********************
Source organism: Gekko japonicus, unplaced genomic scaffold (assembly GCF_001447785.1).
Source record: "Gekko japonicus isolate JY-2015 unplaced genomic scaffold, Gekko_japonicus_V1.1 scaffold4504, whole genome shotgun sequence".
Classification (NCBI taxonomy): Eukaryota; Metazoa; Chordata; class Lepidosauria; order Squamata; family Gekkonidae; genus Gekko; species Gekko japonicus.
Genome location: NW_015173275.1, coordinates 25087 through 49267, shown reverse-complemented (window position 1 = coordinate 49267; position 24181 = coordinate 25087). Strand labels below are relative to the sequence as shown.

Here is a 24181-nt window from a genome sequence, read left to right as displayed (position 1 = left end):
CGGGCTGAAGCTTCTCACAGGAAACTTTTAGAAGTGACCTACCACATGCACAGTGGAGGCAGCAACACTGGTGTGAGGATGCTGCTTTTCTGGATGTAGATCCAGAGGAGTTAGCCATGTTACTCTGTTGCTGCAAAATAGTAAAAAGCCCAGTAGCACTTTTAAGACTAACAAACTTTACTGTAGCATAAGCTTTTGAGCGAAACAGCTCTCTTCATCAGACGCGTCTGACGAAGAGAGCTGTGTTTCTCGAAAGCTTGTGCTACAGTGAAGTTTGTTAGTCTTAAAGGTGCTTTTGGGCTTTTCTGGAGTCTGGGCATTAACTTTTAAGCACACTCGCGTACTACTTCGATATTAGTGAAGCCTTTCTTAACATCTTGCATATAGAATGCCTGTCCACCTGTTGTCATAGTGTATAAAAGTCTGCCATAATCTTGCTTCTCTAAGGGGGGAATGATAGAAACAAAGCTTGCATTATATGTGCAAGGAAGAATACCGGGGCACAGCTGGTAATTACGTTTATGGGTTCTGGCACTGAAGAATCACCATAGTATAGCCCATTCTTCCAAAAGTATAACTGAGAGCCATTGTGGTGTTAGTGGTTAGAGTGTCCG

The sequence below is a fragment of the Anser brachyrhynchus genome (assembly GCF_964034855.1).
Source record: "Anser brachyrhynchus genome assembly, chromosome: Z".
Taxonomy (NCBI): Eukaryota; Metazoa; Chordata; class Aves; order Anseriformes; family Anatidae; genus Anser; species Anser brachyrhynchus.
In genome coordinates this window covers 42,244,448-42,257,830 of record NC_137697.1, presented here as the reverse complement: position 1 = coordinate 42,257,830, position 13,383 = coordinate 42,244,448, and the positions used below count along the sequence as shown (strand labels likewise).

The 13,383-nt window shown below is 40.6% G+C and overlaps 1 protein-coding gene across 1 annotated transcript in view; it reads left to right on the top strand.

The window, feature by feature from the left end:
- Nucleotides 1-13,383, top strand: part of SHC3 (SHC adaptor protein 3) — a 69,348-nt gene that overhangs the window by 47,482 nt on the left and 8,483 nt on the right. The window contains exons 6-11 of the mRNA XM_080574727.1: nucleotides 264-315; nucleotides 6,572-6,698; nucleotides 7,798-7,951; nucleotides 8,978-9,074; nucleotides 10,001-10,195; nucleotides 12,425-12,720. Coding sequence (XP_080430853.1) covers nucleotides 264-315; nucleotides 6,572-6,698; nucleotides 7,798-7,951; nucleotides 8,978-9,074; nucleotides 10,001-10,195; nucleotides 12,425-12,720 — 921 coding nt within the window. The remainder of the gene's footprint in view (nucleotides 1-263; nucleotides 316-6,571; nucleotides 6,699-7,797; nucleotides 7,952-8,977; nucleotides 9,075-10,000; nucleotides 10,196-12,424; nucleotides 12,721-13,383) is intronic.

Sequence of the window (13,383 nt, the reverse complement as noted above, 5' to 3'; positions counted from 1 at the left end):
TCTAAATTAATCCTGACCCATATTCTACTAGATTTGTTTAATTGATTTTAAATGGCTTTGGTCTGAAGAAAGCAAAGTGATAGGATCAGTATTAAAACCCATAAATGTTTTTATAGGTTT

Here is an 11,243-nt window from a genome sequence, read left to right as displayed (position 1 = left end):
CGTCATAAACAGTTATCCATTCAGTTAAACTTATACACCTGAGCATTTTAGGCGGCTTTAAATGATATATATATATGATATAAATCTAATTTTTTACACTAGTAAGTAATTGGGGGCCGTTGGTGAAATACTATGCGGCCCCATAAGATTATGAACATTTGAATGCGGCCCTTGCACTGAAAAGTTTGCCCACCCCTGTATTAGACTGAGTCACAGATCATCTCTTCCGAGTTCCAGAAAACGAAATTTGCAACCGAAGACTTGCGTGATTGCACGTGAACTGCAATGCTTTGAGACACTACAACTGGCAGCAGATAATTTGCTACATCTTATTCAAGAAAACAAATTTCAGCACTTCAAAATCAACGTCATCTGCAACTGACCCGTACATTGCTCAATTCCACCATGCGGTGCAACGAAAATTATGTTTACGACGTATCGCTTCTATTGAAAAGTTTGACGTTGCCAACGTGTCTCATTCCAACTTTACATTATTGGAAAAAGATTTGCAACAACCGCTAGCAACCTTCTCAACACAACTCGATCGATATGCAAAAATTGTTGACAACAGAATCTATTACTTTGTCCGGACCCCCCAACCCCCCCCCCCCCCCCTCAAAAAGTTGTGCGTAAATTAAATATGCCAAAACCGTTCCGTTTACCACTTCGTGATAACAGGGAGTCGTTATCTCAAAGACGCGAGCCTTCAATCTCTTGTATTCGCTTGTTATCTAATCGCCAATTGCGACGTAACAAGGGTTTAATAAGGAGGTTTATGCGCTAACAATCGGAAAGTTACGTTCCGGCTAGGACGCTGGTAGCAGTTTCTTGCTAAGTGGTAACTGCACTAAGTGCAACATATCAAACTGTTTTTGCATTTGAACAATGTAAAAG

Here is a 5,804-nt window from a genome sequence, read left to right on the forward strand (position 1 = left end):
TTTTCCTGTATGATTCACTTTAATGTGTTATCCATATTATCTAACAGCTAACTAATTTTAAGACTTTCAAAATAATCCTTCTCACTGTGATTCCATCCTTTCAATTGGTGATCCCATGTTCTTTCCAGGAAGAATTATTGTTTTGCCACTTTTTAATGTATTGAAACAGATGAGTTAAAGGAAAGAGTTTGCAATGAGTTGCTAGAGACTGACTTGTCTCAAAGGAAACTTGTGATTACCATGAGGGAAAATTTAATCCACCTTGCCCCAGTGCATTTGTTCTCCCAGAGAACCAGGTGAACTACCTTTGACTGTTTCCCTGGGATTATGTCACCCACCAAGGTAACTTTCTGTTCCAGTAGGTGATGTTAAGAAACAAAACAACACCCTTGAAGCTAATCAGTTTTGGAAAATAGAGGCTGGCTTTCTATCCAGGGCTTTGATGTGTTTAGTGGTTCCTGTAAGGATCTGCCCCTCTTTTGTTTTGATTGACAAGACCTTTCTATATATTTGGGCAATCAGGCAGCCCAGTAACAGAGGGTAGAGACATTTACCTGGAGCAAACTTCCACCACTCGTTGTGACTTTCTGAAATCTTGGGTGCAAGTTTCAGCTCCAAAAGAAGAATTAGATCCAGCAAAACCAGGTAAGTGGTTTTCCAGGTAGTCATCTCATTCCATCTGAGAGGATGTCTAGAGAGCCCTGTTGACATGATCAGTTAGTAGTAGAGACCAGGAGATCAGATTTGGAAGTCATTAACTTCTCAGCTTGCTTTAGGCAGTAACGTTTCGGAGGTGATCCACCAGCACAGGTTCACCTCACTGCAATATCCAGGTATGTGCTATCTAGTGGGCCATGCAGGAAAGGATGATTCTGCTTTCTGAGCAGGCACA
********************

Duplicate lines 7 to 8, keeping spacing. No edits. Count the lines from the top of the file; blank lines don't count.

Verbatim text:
The sequence below is a fragment of the Anser brachyrhynchus genome (assembly GCF_964034855.1).
Source record: "Anser brachyrhynchus genome assembly, chromosome: Z".